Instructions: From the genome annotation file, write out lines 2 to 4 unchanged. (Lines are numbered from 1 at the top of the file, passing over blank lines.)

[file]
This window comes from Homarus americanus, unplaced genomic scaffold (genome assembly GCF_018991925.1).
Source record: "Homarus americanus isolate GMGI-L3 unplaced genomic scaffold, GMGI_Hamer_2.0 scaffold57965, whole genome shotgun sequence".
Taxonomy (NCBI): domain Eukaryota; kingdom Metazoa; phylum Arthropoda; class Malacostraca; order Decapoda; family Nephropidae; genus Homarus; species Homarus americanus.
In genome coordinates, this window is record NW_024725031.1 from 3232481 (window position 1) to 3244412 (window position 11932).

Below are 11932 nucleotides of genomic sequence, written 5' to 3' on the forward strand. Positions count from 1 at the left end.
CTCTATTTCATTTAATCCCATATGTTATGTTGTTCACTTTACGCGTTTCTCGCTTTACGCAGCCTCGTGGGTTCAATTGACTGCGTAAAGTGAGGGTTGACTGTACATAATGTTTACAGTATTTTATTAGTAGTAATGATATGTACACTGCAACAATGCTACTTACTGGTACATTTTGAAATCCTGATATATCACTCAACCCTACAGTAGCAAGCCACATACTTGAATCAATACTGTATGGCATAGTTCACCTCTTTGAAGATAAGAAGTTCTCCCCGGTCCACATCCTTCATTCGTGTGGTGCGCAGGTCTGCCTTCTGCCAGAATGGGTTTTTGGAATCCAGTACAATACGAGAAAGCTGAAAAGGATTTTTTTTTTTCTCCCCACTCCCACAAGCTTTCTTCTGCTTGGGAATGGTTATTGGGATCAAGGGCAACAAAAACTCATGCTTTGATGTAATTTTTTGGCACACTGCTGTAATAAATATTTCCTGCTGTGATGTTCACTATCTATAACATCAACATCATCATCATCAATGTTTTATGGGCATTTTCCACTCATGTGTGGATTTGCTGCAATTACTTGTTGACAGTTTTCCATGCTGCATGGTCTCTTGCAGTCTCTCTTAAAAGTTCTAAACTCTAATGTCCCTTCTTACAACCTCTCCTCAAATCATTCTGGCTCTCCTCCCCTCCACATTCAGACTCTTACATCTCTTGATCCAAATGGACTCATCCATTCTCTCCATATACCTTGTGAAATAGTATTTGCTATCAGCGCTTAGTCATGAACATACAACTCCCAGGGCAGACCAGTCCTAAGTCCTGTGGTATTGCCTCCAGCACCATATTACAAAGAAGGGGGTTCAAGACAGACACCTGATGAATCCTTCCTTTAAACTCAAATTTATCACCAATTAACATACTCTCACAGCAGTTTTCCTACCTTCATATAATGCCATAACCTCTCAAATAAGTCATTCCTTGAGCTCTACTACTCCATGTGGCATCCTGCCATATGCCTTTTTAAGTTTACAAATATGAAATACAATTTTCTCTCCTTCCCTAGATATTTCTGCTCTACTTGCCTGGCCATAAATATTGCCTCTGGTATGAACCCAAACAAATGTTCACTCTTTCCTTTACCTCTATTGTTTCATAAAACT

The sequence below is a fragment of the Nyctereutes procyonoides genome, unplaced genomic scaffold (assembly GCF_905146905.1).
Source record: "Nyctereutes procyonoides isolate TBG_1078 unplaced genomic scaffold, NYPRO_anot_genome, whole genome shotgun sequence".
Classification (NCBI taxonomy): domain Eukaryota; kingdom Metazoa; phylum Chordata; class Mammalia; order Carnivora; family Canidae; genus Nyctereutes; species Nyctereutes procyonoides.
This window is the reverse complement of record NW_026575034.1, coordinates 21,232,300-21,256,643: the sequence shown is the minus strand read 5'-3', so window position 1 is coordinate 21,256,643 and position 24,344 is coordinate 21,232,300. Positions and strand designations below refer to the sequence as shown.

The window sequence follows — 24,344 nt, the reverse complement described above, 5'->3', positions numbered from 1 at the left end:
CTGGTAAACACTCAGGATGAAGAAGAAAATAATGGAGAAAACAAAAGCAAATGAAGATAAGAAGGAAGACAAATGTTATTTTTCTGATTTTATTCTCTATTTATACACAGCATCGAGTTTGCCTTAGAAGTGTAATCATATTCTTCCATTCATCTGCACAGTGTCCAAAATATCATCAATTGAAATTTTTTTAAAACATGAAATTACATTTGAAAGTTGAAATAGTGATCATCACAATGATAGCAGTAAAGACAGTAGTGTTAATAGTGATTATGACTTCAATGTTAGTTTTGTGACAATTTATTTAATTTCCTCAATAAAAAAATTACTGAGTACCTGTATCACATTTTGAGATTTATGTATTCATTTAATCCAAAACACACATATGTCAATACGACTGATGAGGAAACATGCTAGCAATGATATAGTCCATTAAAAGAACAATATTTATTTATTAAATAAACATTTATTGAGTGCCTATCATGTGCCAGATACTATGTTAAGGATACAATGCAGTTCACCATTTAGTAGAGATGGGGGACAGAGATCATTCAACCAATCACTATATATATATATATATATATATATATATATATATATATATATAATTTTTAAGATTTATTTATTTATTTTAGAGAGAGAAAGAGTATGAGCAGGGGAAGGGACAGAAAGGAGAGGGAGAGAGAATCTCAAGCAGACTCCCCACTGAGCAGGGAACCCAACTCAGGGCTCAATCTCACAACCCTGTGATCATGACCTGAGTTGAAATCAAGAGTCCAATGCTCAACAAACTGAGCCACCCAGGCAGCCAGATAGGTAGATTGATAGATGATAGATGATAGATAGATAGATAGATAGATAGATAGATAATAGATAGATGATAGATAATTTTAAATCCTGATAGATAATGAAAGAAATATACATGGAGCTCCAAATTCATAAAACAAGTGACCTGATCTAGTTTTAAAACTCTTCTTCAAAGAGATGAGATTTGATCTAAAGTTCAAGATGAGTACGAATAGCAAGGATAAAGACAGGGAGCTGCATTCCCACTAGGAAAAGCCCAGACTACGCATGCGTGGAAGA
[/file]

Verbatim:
Source record: "Homarus americanus isolate GMGI-L3 unplaced genomic scaffold, GMGI_Hamer_2.0 scaffold57965, whole genome shotgun sequence".
Taxonomy (NCBI): domain Eukaryota; kingdom Metazoa; phylum Arthropoda; class Malacostraca; order Decapoda; family Nephropidae; genus Homarus; species Homarus americanus.
In genome coordinates, this window is record NW_024725031.1 from 3232481 (window position 1) to 3244412 (window position 11932).